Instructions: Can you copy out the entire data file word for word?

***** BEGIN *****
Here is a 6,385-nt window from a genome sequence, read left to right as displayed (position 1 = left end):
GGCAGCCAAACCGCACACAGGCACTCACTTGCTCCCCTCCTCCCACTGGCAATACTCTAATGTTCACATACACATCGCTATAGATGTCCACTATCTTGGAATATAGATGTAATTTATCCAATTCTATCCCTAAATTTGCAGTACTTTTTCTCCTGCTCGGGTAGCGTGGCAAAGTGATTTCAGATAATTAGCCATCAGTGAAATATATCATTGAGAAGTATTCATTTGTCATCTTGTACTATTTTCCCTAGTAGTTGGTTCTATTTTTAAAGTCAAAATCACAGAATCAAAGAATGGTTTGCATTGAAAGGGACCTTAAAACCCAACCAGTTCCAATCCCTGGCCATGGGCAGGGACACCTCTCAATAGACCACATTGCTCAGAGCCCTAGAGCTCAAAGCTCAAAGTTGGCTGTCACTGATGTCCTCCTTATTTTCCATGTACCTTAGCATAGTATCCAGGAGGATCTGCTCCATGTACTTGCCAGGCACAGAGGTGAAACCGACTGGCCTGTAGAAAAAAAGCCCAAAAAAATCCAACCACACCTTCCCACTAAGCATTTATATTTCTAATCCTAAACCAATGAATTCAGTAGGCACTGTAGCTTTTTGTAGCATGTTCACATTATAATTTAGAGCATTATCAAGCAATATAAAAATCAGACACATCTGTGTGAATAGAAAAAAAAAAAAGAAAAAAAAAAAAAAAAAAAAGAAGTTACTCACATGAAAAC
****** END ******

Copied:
Here is a 6,385-nt window from a genome sequence, read left to right as displayed (position 1 = left end):
GGCAGCCAAACCGCACACAGGCACTCACTTGCTCCCCTCCTCCCACTGGCAATACTCTAATGTTCACATACACATCGCTATAGATGTCCACTATCTTGGAATATAGATGTAATTTATCCAATTCTATCCCTAAATTTGCAGTACTTTTTCTCCTGCTCGGGTAGCGTGGCAAAGTGATTTCAGATAATTAGCCATCAGTGAAATATATCATTGAGAAGTATTCATTTGTCATCTTGTACTATTTTCCCTAGTAGTTGGTTCTATTTTTAAAGTCAAAATCACAGAATCAAAGAATGGTTTGCATTGAAAGGGACCTTAAAACCCAACCAGTTCCAATCCCTGGCCATGGGCAGGGACACCTCTCAATAGACCACATTGCTCAGAGCCCTAGAGCTCAAAGCTCAAAGTTGGCTGTCACTGATGTCCTCCTTATTTTCCATGTACCTTAGCATAGTATCCAGGAGGATCTGCTCCATGTACTTGCCAGGCACAGAGGTGAAACCGACTGGCCTGTAGAAAAAAAGCCCAAAAAAATCCAACCACACCTTCCCACTAAGCATTTATATTTCTAATCCTAAACCAATGAATTCAGTAGGCACTGTAGCTTTTTGTAGCATGTTCACATTATAATTTAGAGCATTATCAAGCAATATAAAAATCAGACACATCTGTGTGAATAGAAAAAAAAAAAAGAAAAAAAAAAAAAAAAAAAAGAAGTTACTCACATGAAAAC